ESSAY: Infighting Over Whether to Trade in Elephant Ivory and Rhino Horn Jeopardizes Both Species
By Michael Schwartz
For every action, there is an equal and opposite reaction. Isaac Newton’s third law of motion is certainly an adequate illustration of the ongoing pugilism between pro-trade and anti-trade advocacy groups concerning the battle to protect remaining elephant and rhinoceros populations in Africa.
Having read more than my fair share of literature on both sides of the debate, it’s painfully clear that there are potential defects at each end of the spectrum—one of which is theoretical for the time being, while the other may be ushering in extinction through a tidal wave of good intentions.
To better understand the fallacies, it’s imperative to recognize the dual sincerity from pro- and anti-trade proponents to save Africa’s beloved megafauna. Neither group would defend its viewpoint so vehemently were it not for an unambiguous zeal to turn the tables on the barbaric act of illegally slaughtering elephants and rhino to satisfy tusk and horn appetites.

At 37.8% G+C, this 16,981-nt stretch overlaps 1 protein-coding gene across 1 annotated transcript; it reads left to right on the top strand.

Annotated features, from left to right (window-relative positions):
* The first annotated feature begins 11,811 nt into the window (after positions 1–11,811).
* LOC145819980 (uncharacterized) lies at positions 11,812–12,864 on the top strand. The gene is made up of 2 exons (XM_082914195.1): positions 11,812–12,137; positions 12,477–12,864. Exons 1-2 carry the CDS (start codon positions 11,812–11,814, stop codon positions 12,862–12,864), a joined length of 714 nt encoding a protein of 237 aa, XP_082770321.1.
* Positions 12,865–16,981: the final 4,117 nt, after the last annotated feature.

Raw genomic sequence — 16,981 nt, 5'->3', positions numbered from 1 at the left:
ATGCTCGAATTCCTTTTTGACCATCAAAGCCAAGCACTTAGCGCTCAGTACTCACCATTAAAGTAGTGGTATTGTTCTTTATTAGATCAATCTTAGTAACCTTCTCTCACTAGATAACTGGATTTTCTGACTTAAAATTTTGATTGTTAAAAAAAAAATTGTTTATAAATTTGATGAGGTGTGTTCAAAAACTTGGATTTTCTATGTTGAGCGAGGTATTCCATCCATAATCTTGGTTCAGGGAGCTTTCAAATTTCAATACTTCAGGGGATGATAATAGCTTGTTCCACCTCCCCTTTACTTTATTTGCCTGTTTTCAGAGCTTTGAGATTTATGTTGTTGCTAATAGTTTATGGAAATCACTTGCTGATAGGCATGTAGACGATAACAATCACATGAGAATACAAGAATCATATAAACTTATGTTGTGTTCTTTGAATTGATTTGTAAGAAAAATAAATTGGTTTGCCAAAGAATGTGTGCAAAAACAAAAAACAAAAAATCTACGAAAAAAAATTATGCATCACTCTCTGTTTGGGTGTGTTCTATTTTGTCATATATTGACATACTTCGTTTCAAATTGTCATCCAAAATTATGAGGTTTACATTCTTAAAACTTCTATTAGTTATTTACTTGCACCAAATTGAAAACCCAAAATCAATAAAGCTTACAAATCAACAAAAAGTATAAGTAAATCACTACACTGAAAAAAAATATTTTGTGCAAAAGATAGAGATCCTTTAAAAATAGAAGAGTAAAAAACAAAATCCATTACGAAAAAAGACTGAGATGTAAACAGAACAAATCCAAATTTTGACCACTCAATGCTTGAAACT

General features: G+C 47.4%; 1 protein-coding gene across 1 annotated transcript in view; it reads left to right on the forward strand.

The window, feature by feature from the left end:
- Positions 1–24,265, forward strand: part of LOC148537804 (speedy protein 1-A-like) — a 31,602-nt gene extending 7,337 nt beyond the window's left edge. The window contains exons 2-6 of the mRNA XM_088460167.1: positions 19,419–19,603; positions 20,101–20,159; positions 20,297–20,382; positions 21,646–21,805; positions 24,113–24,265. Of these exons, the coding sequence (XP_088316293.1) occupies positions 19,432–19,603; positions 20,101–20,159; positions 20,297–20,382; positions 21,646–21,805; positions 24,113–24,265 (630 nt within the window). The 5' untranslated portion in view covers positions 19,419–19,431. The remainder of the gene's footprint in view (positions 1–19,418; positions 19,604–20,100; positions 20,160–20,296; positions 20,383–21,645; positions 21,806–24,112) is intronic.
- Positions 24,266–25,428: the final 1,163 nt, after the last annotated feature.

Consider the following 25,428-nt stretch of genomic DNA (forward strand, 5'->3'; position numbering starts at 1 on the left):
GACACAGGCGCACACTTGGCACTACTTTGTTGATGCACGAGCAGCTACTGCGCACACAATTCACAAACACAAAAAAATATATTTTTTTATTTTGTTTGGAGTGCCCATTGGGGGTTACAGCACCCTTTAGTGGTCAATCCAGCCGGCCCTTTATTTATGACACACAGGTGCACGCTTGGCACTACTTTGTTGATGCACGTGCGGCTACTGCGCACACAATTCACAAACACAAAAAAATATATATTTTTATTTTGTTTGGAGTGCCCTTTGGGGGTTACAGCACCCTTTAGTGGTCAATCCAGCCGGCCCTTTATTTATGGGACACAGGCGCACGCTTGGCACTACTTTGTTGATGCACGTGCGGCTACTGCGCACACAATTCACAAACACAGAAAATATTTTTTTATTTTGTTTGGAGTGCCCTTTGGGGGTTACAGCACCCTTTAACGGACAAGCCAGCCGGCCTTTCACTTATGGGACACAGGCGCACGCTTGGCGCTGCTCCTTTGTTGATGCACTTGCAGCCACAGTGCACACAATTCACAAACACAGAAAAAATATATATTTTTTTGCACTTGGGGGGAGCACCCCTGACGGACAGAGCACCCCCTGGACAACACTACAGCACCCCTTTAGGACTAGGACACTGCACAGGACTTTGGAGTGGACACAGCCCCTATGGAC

But the key word to focus on is illegal. That’s where the passion for protection takes on a dismal downward spiral—separating the unified objective among conservationists into splinter factions, with verbal altercations commonplace, and contradictory evidence vigorously highlighted to underpin opposing claims.
Facts—or Arguments—To Justify the Narrative?
Pro-traders want a legal, —> Read More Here